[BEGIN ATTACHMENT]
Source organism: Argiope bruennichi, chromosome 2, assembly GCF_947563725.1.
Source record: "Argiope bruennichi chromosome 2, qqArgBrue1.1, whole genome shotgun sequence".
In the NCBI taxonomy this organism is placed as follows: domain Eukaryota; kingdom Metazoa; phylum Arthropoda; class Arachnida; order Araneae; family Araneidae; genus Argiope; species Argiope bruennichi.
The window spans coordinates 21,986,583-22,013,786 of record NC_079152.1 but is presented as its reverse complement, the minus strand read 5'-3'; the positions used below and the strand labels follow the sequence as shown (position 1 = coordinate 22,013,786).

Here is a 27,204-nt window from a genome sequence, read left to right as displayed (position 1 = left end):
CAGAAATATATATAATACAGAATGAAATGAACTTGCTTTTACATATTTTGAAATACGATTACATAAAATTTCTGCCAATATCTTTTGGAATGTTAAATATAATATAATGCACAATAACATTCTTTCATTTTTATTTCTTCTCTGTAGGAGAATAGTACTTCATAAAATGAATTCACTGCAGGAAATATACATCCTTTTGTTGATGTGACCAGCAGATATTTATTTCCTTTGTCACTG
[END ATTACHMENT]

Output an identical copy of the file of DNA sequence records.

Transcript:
Source organism: Argiope bruennichi, chromosome 2, assembly GCF_947563725.1.
Source record: "Argiope bruennichi chromosome 2, qqArgBrue1.1, whole genome shotgun sequence".
In the NCBI taxonomy this organism is placed as follows: domain Eukaryota; kingdom Metazoa; phylum Arthropoda; class Arachnida; order Araneae; family Araneidae; genus Argiope; species Argiope bruennichi.
The window spans coordinates 21,986,583-22,013,786 of record NC_079152.1 but is presented as its reverse complement, the minus strand read 5'-3'; the positions used below and the strand labels follow the sequence as shown (position 1 = coordinate 22,013,786).

Here is a 27,204-nt window from a genome sequence, read left to right as displayed (position 1 = left end):
CAGAAATATATATAATACAGAATGAAATGAACTTGCTTTTACATATTTTGAAATACGATTACATAAAATTTCTGCCAATATCTTTTGGAATGTTAAATATAATATAATGCACAATAACATTCTTTCATTTTTATTTCTTCTCTGTAGGAGAATAGTACTTCATAAAATGAATTCACTGCAGGAAATATACATCCTTTTGTTGATGTGACCAGCAGATATTTATTTCCTTTGTCACTG